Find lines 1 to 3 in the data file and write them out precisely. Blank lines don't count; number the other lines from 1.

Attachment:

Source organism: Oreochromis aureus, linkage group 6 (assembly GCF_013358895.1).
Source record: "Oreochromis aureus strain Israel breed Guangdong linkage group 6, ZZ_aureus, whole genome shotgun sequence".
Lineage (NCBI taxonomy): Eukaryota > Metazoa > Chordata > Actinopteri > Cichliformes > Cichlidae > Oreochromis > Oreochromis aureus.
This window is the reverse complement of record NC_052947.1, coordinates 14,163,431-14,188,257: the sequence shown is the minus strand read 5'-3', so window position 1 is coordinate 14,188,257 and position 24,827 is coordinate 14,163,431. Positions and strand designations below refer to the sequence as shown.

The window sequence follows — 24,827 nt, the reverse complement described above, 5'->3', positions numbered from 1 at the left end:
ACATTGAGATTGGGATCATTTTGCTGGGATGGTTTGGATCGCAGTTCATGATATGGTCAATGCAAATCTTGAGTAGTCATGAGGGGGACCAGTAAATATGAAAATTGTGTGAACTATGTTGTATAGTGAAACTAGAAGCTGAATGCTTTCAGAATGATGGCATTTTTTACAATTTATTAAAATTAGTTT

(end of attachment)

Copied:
Source organism: Oreochromis aureus, linkage group 6 (assembly GCF_013358895.1).
Source record: "Oreochromis aureus strain Israel breed Guangdong linkage group 6, ZZ_aureus, whole genome shotgun sequence".
Lineage (NCBI taxonomy): Eukaryota > Metazoa > Chordata > Actinopteri > Cichliformes > Cichlidae > Oreochromis > Oreochromis aureus.